Bike Testing 101
Ever wonder how we decide what bikes to cover in the magazine? The short answer: We ride the bejeezus out of a lot of bicycles. And we’re riding this week.
Finding the best bikes of the upcoming season begins eight months before the magazine reviews hit the stands. In early September, we dash around Interbike, the annual bicycle expo that takes over Las Vegas’s Sands Convention Center, fondling prototypes, wading through the sales pitches, and making note of the most promising looking bikes and accessories. Throughout the fall we distill the list and begin requesting samples, and our local bike shop, The Broken Spoke, builds them up as they trickle in. Meanwhile, I do my best to log a couple of hours on each test bike by New Years.
Because some manufacturers don’t get rideable samples until the beginning of the calendar year—case in point: we received seven bikes in the last two days—the testing begins in earnest in early January. After humping all the bikes to Tucson (56 of them in a Penske this year, and a handful are still on the way), we assemble a dozen testers a day and spend a week riding in circles. Each day is devoted to a different genre (XC Race, for instance, or aero road), and from 8 a.m. till 3 p.m. we ride hour-long test loops, stopping between each lap to record our thoughts and trade bikes. At night there’s Bourbon-fueled discussion of the days bikes and lots of tubes to patch (it's Tucson after all).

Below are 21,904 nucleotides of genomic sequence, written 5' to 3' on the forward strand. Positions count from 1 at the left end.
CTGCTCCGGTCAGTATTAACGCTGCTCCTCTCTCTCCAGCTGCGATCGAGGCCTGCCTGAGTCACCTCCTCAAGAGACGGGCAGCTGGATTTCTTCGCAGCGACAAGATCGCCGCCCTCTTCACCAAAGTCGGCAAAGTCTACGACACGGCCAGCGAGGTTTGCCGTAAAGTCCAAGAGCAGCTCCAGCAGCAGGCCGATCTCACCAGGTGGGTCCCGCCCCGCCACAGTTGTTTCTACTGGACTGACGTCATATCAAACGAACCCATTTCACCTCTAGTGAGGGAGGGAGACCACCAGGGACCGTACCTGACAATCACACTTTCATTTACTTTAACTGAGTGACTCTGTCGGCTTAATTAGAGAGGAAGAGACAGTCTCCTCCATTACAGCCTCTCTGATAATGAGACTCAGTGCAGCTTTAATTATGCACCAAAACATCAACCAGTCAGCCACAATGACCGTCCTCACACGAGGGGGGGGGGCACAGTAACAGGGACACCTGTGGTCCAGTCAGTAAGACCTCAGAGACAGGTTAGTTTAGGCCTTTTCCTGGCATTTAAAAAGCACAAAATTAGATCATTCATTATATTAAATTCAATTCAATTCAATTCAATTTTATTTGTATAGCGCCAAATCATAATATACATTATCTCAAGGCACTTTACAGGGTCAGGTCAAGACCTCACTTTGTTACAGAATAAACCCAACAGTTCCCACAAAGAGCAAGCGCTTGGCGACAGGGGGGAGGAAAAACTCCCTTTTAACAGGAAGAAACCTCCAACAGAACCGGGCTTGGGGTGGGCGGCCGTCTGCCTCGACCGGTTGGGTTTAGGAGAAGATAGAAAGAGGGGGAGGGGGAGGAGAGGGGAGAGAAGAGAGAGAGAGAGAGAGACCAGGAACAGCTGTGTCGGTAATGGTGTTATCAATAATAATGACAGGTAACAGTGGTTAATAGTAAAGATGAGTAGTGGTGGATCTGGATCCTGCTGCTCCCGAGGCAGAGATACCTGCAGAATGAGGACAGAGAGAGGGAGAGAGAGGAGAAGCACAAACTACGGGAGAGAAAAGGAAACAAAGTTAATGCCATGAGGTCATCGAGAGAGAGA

By the end of week, we amass around 300 review forms, which become the basis for choosing the bikes that make the magazine. The top mountain and road picks become our Gear of the Year winners. And then comes the least enviable part of the process: boxing up all the beat-up bikes and shipping them back.
Over the next week we’ll be zinging around the cactus-lined trails and rough back roads around Tucson to pick our favorite bikes of 2012. Check back here for pictures, initial impressions, and tales of the desert shenanigans. And if you have questions about the tests, by all means send them along.